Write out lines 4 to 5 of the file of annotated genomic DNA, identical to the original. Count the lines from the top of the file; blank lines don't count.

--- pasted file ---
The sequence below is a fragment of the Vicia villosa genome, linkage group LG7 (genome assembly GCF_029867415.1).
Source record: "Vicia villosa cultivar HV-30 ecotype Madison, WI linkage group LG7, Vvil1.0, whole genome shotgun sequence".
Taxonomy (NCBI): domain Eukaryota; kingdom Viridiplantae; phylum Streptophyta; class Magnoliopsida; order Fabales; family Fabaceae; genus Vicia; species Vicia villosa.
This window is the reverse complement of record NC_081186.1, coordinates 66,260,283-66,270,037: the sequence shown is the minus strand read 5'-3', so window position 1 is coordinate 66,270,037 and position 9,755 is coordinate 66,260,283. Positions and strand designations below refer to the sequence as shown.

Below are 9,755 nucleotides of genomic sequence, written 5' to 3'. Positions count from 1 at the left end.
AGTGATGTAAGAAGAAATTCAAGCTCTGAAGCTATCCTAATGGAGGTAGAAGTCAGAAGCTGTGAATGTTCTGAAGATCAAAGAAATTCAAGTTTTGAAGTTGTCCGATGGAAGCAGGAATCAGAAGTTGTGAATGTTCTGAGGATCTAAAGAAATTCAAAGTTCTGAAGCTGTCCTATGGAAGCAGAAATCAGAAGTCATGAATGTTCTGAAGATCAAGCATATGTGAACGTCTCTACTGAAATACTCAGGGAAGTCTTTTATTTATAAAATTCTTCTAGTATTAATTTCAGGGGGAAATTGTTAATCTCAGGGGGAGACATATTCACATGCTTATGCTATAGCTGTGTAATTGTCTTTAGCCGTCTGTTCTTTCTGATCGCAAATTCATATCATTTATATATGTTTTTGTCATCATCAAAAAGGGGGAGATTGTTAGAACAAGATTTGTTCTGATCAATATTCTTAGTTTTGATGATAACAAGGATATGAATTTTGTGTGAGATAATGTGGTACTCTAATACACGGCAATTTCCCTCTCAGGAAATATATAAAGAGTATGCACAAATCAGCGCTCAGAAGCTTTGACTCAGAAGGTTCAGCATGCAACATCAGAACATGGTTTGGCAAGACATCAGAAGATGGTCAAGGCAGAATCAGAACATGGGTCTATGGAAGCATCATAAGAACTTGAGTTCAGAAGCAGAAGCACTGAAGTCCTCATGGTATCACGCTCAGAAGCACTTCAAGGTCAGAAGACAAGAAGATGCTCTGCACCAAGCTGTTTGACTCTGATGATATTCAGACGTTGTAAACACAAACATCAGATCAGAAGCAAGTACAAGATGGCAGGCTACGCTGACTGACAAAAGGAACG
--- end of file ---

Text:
This window is the reverse complement of record NC_081186.1, coordinates 66,260,283-66,270,037: the sequence shown is the minus strand read 5'-3', so window position 1 is coordinate 66,270,037 and position 9,755 is coordinate 66,260,283. Positions and strand designations below refer to the sequence as shown.

Below are 9,755 nucleotides of genomic sequence, written 5' to 3'. Positions count from 1 at the left end.